Citizenship, Ethnicity, and Territory: The Politics of Selecting by Origin in Post-Communist Southeast Europe
40 Pages Posted: 24 Jul 2012 Last revised: 31 Jan 2014
Date Written: 2012
This paper seeks to conceptualise, map, and make a step toward more comprehensively explaining variations in preferential naturalisation regimes in post-communist Southeast Europe. In doing so it makes three interrelated contributions to the field of citizenship studies. First, to conceptualise dependent variables more exactly I follow the recent trend of disaggregating the concept of citizenship by focusing on external selectivity regimes. I develop a typology of these regimes that combines dimensions of ethnicity and territoriality. Second, relying on the data and country reports produced in the first phase of the CITSEE and EUDO research projects I systematically map temporal and cross-case variations in external selectivity regimes of all 12 post-communist cases of Southeast Europe. Third, utilising advantages of this comparative view I build and demonstrate initial plausibility of a comprehensive explanatory model that builds on the existing research by delimiting scope conditions and relative causal weight of several existing explanations. I find that the politics of selecting by origin in post-communist Southeast Europe has been crucially shaped by differences (a) between old nation-states prone to act as external national homelands, newly emerging nationalizing states, and ethnically divided states; and (b) between the years of ‘thickened history’ in the early post-communist period and the later, politically calmer period after 2000.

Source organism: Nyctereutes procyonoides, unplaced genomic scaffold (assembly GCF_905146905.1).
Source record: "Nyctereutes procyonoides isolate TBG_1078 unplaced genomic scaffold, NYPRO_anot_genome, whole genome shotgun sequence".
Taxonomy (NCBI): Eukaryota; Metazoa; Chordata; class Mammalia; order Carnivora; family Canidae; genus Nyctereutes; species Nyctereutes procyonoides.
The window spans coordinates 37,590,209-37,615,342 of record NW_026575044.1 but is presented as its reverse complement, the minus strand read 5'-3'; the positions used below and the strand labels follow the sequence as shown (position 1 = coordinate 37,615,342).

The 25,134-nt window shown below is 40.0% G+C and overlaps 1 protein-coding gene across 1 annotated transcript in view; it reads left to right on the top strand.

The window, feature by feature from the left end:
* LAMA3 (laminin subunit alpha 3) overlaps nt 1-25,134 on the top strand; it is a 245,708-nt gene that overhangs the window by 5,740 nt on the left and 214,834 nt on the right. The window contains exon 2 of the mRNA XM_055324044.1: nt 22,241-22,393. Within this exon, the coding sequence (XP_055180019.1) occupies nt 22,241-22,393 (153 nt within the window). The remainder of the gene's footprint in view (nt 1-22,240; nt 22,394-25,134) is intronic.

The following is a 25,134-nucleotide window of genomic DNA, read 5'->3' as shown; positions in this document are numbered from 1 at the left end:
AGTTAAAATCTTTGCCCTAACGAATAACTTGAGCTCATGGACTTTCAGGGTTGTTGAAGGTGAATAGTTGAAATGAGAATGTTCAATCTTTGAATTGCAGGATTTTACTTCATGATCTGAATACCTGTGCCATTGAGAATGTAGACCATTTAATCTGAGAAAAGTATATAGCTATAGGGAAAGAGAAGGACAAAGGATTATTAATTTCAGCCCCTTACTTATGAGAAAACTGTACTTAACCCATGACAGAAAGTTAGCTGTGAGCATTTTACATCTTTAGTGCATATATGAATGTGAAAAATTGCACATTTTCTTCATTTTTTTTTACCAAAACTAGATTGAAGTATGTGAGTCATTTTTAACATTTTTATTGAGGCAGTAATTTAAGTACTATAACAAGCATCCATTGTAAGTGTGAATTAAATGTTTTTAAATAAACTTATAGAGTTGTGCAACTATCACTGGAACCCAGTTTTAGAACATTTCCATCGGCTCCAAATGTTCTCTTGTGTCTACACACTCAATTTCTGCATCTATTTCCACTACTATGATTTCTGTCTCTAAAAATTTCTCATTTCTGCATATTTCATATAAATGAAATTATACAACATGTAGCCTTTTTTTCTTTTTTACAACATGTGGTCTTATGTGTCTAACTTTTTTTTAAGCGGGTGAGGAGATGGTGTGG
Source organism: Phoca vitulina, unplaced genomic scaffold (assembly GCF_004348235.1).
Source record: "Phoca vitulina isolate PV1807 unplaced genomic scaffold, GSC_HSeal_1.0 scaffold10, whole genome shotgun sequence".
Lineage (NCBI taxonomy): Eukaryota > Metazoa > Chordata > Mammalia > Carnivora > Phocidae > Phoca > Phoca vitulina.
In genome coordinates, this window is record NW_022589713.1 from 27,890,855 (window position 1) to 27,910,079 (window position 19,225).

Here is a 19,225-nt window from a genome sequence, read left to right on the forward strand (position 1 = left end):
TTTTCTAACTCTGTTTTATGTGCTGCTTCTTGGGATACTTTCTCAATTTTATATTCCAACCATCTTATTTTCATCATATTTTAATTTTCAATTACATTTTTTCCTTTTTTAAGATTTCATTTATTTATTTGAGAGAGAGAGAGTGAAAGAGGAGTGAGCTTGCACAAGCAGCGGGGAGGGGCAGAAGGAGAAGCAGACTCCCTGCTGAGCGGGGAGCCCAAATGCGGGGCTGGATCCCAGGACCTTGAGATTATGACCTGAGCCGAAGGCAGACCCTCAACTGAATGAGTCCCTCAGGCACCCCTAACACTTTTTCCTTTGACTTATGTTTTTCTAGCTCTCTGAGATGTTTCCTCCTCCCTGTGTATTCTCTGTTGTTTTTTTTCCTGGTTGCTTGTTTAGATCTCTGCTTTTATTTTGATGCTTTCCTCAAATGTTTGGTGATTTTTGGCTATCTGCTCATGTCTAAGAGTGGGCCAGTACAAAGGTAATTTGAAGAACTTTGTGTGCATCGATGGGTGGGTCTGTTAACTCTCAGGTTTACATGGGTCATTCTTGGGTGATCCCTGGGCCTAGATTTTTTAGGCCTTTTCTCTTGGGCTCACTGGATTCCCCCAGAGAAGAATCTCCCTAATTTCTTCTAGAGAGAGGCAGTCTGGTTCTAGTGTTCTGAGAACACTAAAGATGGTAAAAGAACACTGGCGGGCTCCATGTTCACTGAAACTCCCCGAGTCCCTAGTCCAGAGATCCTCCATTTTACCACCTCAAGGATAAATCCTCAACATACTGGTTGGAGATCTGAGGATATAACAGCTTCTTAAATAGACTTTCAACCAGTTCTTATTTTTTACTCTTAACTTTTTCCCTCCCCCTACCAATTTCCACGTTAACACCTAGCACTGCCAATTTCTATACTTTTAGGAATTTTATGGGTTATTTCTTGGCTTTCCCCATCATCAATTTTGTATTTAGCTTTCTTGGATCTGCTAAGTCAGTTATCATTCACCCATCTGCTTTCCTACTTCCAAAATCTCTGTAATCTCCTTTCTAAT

Keywords: Citizenship, external selectivity regimes, naturalisation, ethnic politics, emigration, kin-state, post-communism
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